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  • July 2, 2012 9:44 AM
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  • 2 Comments
After news of their teaming late last month, we now have our first look at the poster for Nicolas Winding Refn and Blake Lively's short film for fashion house Gucci, which is set to premiere during this year's Venice Film Festival.

Watch: Retired Opera Singers Congregate In The First Trailer For Dustin Hoffman's Directorial Debut 'Quartet'

  • By Simon Dang
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  • July 2, 2012 9:24 AM
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  • 7 Comments
After a nearly half a century performing in front of cameras, this year will see Dustin Hoffman taking on the role of the director for "Quartet," a musically-tinged comedy adapted by Ronald Harwood from his own acclaimed stageplay.

Uncanny First Pics Of Naomi Watts As Princess Diana In Oliver Hirschbiegel's 'Caught In Flight'

  • By Kevin Jagernauth
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  • July 2, 2012 9:02 AM
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  • 14 Comments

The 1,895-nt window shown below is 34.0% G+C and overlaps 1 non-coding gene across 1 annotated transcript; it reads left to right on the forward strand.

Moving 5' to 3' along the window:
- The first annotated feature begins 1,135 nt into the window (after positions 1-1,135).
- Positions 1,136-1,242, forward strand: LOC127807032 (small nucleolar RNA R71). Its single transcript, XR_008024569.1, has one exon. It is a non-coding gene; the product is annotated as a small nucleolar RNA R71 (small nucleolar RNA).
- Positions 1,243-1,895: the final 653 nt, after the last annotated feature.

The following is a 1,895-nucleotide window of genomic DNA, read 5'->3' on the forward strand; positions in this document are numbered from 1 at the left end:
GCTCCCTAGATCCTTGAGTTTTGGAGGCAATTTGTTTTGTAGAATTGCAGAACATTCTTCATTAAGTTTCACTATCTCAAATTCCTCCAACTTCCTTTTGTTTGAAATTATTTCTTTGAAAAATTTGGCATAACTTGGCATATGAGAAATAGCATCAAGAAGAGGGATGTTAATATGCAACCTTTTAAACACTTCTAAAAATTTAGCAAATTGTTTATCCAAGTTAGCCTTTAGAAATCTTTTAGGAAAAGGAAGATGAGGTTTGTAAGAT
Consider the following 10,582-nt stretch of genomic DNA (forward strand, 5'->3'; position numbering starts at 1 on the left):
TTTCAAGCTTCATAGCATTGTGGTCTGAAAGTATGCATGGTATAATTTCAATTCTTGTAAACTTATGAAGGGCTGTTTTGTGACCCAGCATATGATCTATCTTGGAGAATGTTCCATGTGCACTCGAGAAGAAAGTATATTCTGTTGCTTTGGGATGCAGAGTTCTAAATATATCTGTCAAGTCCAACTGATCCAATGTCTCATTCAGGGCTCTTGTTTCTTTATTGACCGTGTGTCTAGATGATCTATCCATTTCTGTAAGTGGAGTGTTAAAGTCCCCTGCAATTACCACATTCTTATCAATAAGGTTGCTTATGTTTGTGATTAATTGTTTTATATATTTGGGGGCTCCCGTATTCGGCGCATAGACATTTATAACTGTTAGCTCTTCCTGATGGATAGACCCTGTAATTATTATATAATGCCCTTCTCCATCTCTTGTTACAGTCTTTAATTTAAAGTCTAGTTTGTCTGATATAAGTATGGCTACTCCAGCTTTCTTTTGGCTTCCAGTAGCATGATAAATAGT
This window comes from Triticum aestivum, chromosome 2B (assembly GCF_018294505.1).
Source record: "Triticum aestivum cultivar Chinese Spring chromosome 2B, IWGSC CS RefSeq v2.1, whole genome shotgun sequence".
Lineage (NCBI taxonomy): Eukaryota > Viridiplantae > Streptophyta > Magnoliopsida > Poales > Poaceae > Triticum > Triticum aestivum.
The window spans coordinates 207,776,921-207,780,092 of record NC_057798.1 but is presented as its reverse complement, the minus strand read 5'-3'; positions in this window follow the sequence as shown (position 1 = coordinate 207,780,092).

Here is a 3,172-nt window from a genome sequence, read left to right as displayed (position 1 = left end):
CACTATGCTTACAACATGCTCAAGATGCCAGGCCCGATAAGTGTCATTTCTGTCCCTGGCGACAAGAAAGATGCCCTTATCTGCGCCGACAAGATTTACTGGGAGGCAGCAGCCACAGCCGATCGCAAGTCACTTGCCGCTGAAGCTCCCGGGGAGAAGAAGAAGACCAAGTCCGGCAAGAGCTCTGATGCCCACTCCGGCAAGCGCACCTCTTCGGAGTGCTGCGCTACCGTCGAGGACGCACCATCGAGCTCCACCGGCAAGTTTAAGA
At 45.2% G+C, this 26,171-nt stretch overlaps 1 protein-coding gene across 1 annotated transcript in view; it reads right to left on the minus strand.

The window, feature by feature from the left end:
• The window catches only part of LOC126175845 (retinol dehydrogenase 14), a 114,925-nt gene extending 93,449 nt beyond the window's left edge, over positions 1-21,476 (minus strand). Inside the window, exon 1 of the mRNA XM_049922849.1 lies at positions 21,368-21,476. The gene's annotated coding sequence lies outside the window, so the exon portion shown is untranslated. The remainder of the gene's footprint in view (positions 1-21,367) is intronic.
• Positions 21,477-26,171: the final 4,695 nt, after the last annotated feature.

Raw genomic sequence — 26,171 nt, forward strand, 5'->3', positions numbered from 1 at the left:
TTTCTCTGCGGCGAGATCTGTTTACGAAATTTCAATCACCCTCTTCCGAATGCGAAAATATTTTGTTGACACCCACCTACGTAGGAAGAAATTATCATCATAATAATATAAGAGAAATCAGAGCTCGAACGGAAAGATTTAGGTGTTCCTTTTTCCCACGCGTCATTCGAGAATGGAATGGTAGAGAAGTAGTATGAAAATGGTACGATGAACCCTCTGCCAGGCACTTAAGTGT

Although the role was originally tipped for Jessica Chastain -- who we love -- it would seem that her subsequent replacement, Naomi Watts, is proving to be the perfect fit for "Caught In Flight." It looks like lensing has begun on the film, the first set pic has dropped, and yeah, Watts is dead ringer for Princess Diana, in a film that will surely draw attention and perhaps some controversy.

5 Things You May Not Know About 'Do The Right Thing'

  • By Oliver Lyttelton
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  • July 2, 2012 8:31 AM
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  • 0 Comments
On a weekend where record temperatures were being recorded in New York City, and elsewhere in the U.S., it's appropriate that two of the best films in theaters, "Magic Mike" and "Take This Waltz," both revolve around long, hot summers. And it's doubly appropriate that Saturday also marked the anniversary of perhaps the definitive heatwave movie: Spike Lee's "Do The Right Thing." Of course, Lee's masterpiece isn't just a look at Brooklyn over a boiling hot summer day, it's also one of the greatest American films in the history of the medium, one whose critical reputation has only grown since Kim Basinger's protestation on stage at the Oscars the following year that it was the best film of 1989, and yet hadn't been nominated (although Danny Aiello got a nod, as did Lee's screenplay).